Effect of cadmium, copper and zinc on plants, soil microorganisms and soil enzymes
Wyszkowska J., Borowik A., Kucharski M., Kucharski J.
Heavy metals when present in amounts equal to the geochemical background do not interfere with the soil metabolism, which is associated with the growth and development of soil microorganisms as well as the processes of synthesis and re-synthesis, governed by intra- and extracellular enzymes. In the said concentrations, heavy metals do not cause undesirable changes in the development of plants. On the contrary, such elements as copper and zinc are essential constituents of physiological processes in all living organisms, including microorganisms and plants. Some soils suffer from zinc and copper deficits, which is why they are enriched with fertilizers containing copper or zinc to satisfy the nutritional requirements of crops. Cadmium is different in that its essential role in the proper functioning of living organisms has not been proven yet.
In Poland, soils contaminated with heavy metals, including cadmium, copper and zinc, occur only locally. The purpose of this study has been to discuss the characteristics of these elements in terms of the chemical properties and the role in the natural environment, the effect they produce on plants when present in excessive concentrations in soil and the response of soil microbes and enzymes to such contaminants.
Crops cultivated on soil with an elevated content of heavy metals typically present inhibited growth, reduced transpiration, chlorosis of leaves, limited germination of seeds and deformations of the root system. The effect induced by heavy metals is more pronounced in the early development of plants. Mobility and plant availability of heavy metals depend on a series of factors, for example the soil pH, content of organic matter, grain-size composition of soil, content of iron and manganese oxides, soil sorption capacity and the type of metal. Higher bioavailability of heavy metals is observed in soils with a low content of humic acids. As the soil pH increases (within 6.5-7.5), metals, especially zinc and – to a lesser degree – copper become less toxic to plants.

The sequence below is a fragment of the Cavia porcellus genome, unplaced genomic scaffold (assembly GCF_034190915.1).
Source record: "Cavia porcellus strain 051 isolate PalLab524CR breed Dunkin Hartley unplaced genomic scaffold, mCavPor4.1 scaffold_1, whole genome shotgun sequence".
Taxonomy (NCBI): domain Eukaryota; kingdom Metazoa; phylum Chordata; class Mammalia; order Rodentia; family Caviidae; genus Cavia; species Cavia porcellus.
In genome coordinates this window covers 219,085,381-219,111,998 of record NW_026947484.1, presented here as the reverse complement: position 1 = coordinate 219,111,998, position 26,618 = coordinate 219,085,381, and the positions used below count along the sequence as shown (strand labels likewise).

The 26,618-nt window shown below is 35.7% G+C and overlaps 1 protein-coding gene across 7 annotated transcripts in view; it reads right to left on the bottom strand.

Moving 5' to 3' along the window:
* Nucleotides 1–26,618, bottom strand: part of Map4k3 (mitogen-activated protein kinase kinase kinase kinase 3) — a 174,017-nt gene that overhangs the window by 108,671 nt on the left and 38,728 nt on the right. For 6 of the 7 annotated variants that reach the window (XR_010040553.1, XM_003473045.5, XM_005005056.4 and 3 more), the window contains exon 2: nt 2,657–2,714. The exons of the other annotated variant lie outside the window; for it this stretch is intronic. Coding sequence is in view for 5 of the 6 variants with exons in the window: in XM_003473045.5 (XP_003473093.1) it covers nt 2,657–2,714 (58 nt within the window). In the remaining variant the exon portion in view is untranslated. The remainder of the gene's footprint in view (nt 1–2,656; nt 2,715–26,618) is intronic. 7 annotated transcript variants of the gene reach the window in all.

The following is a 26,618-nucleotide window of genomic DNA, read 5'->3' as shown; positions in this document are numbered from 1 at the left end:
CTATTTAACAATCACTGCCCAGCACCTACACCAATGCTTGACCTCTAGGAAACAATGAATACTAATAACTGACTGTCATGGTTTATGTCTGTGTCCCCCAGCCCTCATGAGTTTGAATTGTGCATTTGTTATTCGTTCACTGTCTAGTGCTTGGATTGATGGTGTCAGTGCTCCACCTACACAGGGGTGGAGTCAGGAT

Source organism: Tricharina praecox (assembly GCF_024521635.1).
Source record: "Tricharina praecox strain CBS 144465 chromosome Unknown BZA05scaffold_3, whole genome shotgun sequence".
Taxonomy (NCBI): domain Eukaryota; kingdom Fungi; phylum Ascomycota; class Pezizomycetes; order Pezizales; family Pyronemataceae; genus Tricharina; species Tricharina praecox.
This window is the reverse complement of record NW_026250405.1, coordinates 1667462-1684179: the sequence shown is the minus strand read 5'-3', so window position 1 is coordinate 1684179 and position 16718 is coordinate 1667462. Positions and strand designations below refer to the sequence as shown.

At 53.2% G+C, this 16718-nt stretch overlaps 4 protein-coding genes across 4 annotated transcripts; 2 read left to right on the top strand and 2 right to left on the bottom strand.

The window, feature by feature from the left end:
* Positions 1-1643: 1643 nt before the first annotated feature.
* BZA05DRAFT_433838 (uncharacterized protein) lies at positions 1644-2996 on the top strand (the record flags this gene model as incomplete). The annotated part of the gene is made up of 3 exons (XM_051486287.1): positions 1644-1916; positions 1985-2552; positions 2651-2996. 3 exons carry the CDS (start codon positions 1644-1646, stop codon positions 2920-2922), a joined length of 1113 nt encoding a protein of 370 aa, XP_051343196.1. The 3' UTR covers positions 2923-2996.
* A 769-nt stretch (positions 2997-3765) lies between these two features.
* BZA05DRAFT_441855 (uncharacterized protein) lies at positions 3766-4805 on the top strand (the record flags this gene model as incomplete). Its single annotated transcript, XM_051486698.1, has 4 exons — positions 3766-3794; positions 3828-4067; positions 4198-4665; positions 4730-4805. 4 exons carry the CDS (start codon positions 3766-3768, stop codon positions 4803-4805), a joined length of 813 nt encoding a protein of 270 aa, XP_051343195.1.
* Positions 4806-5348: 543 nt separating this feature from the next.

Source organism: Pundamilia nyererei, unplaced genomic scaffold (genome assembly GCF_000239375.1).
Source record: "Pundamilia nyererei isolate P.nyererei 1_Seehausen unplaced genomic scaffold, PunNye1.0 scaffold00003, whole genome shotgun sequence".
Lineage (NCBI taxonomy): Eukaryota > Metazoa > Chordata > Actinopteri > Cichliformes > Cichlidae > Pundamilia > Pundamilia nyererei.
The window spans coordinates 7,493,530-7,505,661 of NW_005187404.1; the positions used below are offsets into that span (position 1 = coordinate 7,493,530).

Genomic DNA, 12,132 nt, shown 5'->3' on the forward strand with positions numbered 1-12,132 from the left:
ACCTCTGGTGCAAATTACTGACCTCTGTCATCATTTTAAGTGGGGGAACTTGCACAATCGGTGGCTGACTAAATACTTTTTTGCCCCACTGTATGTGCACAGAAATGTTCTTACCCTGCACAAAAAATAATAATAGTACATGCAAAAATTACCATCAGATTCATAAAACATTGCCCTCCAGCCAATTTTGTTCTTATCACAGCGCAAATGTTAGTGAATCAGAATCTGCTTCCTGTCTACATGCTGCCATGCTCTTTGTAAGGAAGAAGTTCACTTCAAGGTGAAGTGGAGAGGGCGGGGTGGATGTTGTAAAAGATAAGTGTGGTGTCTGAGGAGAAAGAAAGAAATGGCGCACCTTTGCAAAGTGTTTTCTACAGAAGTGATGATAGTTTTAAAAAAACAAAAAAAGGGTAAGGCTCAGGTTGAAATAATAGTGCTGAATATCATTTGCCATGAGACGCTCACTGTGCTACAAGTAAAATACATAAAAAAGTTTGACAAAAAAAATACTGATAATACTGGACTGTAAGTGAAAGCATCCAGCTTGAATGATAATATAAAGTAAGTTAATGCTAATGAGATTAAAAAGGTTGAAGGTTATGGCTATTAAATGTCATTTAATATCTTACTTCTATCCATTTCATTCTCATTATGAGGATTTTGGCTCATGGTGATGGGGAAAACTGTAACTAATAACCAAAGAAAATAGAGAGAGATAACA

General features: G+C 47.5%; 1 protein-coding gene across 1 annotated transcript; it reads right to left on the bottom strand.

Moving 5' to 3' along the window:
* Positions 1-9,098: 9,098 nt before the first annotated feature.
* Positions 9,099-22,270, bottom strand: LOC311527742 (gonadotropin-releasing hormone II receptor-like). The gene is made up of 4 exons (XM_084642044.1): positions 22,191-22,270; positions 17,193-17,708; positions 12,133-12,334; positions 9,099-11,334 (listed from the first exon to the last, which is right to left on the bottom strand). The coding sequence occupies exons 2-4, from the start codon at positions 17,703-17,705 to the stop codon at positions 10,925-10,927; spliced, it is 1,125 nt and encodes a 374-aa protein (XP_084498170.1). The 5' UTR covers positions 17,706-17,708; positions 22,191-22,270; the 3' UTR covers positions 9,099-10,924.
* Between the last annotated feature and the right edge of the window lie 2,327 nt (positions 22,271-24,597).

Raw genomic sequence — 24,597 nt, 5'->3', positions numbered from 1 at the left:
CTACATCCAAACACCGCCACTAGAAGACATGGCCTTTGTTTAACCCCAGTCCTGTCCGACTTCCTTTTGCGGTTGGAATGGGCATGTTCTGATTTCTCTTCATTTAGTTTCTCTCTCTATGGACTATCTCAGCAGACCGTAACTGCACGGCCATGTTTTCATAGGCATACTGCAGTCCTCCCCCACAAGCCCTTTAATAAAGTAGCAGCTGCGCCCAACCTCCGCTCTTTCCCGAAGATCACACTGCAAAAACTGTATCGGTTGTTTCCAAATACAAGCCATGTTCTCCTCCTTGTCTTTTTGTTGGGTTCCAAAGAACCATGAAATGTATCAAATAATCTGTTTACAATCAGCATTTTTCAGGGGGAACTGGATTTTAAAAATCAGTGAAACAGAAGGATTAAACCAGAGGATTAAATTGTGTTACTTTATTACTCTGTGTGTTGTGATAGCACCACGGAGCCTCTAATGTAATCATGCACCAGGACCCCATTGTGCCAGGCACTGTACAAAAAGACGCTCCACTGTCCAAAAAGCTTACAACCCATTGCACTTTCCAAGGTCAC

The mechanism building tolerance of plants to heavy metals is closely connected with processes which reduce the uptake and transport of metals and with detoxification on cellular membranes and inside cells. An increase in the concentration of metals induces the synthesis of phytochelates, whose main function is to sustain the homeostasis of metals in the cell. These proteins also transport metal ions to vacuoles, where they can be bound by oxalates.
Excessive amounts of cadmium, copper and zinc disrupt the homeostasis of soil by interfering with the control mechanisms on the level of genes, thus inhibiting the activity of microbial enzymatic proteins. They cause damage to metabolic pathways, often resulting in the apoptosis of cells. Consequently, the counts and species diversity of soil microorganisms suffer. Such process as nitrification and ammonification are inhibited, alongside the activity of soil enzymes. The adverse influence of cadmium, copper and zinc on microorganisms and enzymes can be alleviated by application of organic and natural fertilizers. For soil phytoremediation, microorganisms resistant to these metals but enhancing their availability can be used.
Wyszkowska J., Borowik A., Kucharski M., Kucharski J. 2013. Effect of cadmium, copper and zinc on plants, soil microorganisms and soil enzymes. J. Elem. 18(4): 769-796, DOI: 10.5601/jelem.2013.18.4.455
cadmium, copper, zinc, plants, microorganism, enzymes